"‘It was easy becoming a voyeur.'
Saleem Peeradina, poet, artist, teacher—and compulsive people-watcher—gets extraordinary views of neighbourhood life from the twelve windows of his Versova Road house. From the age of four he has been drawn into the thrills of a voyeuristic life, a passion that was nurtured in his young adulthood by his interest in poetry and painting. In The Ocean in My Yard he gives us rare and exclusive pictures of the dramas he witnessed almost unobserved, sketching the interior landscape of hearts and heads.
In lyrical prose interspersed with his own poems, Peeradina brings to life the vitality, as well as the predictability, of suburban Bombay of the 1950s and 1960s, where cycling down narrow lanes with school buddies, or peering into a film studio to catch a glimpse of a movie star, or having a ball of shaved ice was heaven itself. All of this is offset, of course, by run-over animals rotting at the neighbouring garbage dump. With passion, tenderness and sometimes detachment, he lucidly captures the experience of growing up Muslim in a large joint family: the adoring grandparents who light up his life all too briefly, the trio of eccentric uncles who confer on him the most favoured status, a difficult doctor-father against whose strong will he pitches his own, and a self-effacing mother whom he begins to appreciate only late in life. He also exposes religious and class issues and reveals how, even as a boy, he stood up against the ingrained sexism of Indian society.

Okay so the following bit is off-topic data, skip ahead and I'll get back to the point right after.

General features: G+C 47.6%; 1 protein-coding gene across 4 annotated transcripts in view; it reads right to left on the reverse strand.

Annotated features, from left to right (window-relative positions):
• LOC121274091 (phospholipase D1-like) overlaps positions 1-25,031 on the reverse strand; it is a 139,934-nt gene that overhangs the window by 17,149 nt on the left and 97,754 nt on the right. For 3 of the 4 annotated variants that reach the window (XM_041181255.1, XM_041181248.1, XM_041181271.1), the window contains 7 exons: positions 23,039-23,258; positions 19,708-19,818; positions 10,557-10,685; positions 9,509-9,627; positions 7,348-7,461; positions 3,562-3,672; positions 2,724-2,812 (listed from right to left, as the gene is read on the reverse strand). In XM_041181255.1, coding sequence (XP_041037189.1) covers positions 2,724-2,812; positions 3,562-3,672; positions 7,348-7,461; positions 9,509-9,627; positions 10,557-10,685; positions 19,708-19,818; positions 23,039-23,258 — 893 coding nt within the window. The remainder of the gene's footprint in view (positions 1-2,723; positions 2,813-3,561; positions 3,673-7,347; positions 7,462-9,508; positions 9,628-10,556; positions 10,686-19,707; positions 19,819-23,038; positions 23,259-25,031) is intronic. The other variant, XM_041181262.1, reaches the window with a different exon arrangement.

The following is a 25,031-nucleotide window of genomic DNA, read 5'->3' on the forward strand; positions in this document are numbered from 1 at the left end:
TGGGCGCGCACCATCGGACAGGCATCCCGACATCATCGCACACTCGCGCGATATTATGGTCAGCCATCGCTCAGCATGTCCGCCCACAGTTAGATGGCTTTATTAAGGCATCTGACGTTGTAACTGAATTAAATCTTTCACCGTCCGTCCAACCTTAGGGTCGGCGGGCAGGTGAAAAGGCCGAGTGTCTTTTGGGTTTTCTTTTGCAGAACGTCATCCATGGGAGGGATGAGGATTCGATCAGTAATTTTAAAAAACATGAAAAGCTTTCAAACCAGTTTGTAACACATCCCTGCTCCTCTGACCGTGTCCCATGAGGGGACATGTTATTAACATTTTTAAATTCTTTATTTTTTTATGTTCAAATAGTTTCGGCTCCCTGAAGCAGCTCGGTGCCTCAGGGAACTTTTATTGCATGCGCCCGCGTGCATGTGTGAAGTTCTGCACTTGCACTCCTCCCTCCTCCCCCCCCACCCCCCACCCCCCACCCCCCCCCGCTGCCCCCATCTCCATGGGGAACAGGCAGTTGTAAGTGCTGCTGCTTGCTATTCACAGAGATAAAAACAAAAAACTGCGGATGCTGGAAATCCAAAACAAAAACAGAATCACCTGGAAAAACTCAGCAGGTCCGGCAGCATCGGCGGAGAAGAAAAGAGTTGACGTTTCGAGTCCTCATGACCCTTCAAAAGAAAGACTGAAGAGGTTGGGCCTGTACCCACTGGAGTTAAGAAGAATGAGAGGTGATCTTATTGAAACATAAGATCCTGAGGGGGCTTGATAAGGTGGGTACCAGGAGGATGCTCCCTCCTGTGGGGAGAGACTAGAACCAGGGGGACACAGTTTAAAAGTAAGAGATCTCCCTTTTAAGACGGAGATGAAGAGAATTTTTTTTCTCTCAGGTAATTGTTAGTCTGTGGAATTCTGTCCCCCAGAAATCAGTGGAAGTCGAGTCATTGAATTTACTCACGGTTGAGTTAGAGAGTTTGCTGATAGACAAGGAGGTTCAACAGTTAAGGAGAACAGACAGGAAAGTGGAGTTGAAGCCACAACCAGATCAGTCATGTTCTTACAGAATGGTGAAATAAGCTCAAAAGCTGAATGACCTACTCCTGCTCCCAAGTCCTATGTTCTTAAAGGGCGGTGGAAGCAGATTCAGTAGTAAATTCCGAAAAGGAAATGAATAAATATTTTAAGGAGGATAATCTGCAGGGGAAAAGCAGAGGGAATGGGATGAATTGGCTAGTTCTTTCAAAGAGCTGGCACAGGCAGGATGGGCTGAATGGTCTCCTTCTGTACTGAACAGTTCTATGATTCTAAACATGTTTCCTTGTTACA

As Saleem candidly serves up anecdotes of his sexual awakening—massaging his aunt's body to ease the tension after a long day in the kitchen—and trips to Anchor Cabins where his uncle conducted photography sessions that were to inspire his own nude paintings, we realize all too well how easy it is to become a voyeur, and how easy to fall under Peeradina's spell."